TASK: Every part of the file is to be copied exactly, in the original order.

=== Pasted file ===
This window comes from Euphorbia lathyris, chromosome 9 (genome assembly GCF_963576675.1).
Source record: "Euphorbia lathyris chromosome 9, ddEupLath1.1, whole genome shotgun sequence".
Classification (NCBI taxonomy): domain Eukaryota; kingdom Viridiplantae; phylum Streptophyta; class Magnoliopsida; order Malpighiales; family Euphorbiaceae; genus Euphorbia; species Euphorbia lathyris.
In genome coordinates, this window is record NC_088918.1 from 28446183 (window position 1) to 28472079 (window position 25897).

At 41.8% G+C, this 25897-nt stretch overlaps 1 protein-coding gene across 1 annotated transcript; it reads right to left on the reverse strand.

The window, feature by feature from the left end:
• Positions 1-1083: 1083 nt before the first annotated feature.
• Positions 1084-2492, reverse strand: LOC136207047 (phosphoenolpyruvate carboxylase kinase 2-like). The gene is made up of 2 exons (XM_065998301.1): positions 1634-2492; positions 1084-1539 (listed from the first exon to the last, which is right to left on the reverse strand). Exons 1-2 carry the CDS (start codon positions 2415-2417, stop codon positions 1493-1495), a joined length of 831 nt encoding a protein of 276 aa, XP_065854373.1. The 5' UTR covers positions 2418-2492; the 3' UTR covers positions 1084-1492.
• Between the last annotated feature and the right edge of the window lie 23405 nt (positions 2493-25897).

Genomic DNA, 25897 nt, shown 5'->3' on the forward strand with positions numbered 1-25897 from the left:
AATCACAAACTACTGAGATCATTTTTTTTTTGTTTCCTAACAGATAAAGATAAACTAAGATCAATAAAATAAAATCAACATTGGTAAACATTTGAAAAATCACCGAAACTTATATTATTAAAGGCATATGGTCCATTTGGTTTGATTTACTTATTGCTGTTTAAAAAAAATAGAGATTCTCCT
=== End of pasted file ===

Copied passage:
This window comes from Euphorbia lathyris, chromosome 9 (genome assembly GCF_963576675.1).
Source record: "Euphorbia lathyris chromosome 9, ddEupLath1.1, whole genome shotgun sequence".
Classification (NCBI taxonomy): domain Eukaryota; kingdom Viridiplantae; phylum Streptophyta; class Magnoliopsida; order Malpighiales; family Euphorbiaceae; genus Euphorbia; species Euphorbia lathyris.
In genome coordinates, this window is record NC_088918.1 from 28446183 (window position 1) to 28472079 (window position 25897).

At 41.8% G+C, this 25897-nt stretch overlaps 1 protein-coding gene across 1 annotated transcript; it reads right to left on the reverse strand.

The window, feature by feature from the left end:
• Positions 1-1083: 1083 nt before the first annotated feature.
• Positions 1084-2492, reverse strand: LOC136207047 (phosphoenolpyruvate carboxylase kinase 2-like). The gene is made up of 2 exons (XM_065998301.1): positions 1634-2492; positions 1084-1539 (listed from the first exon to the last, which is right to left on the reverse strand). Exons 1-2 carry the CDS (start codon positions 2415-2417, stop codon positions 1493-1495), a joined length of 831 nt encoding a protein of 276 aa, XP_065854373.1. The 5' UTR covers positions 2418-2492; the 3' UTR covers positions 1084-1492.
• Between the last annotated feature and the right edge of the window lie 23405 nt (positions 2493-25897).

Genomic DNA, 25897 nt, shown 5'->3' on the forward strand with positions numbered 1-25897 from the left:
AATCACAAACTACTGAGATCATTTTTTTTTTGTTTCCTAACAGATAAAGATAAACTAAGATCAATAAAATAAAATCAACATTGGTAAACATTTGAAAAATCACCGAAACTTATATTATTAAAGGCATATGGTCCATTTGGTTTGATTTACTTATTGCTGTTTAAAAAAAATAGAGATTCTCCT